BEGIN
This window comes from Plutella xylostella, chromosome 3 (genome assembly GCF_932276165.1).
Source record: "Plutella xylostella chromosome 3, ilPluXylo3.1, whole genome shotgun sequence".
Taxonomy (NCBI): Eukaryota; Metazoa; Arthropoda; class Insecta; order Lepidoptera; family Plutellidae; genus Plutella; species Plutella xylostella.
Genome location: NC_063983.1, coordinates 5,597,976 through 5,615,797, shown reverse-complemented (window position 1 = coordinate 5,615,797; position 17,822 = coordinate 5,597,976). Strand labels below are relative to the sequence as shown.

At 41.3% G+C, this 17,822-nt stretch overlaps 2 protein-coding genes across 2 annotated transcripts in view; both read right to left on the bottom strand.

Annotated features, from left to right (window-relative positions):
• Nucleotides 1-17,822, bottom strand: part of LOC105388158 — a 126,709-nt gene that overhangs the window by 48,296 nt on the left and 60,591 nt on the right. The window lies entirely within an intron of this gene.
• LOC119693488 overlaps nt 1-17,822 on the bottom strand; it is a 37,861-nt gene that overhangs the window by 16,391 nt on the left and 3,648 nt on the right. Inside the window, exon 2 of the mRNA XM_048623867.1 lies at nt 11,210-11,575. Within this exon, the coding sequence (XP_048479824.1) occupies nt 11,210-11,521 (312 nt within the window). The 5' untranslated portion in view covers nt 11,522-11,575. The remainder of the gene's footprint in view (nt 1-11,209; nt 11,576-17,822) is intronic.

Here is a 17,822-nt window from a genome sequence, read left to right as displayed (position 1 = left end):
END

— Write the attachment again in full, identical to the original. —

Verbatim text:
This window comes from Plutella xylostella, chromosome 3 (genome assembly GCF_932276165.1).
Source record: "Plutella xylostella chromosome 3, ilPluXylo3.1, whole genome shotgun sequence".
Taxonomy (NCBI): Eukaryota; Metazoa; Arthropoda; class Insecta; order Lepidoptera; family Plutellidae; genus Plutella; species Plutella xylostella.
Genome location: NC_063983.1, coordinates 5,597,976 through 5,615,797, shown reverse-complemented (window position 1 = coordinate 5,615,797; position 17,822 = coordinate 5,597,976). Strand labels below are relative to the sequence as shown.

At 41.3% G+C, this 17,822-nt stretch overlaps 2 protein-coding genes across 2 annotated transcripts in view; both read right to left on the bottom strand.

Annotated features, from left to right (window-relative positions):
• Nucleotides 1-17,822, bottom strand: part of LOC105388158 — a 126,709-nt gene that overhangs the window by 48,296 nt on the left and 60,591 nt on the right. The window lies entirely within an intron of this gene.
• LOC119693488 overlaps nt 1-17,822 on the bottom strand; it is a 37,861-nt gene that overhangs the window by 16,391 nt on the left and 3,648 nt on the right. Inside the window, exon 2 of the mRNA XM_048623867.1 lies at nt 11,210-11,575. Within this exon, the coding sequence (XP_048479824.1) occupies nt 11,210-11,521 (312 nt within the window). The 5' untranslated portion in view covers nt 11,522-11,575. The remainder of the gene's footprint in view (nt 1-11,209; nt 11,576-17,822) is intronic.

Here is a 17,822-nt window from a genome sequence, read left to right as displayed (position 1 = left end):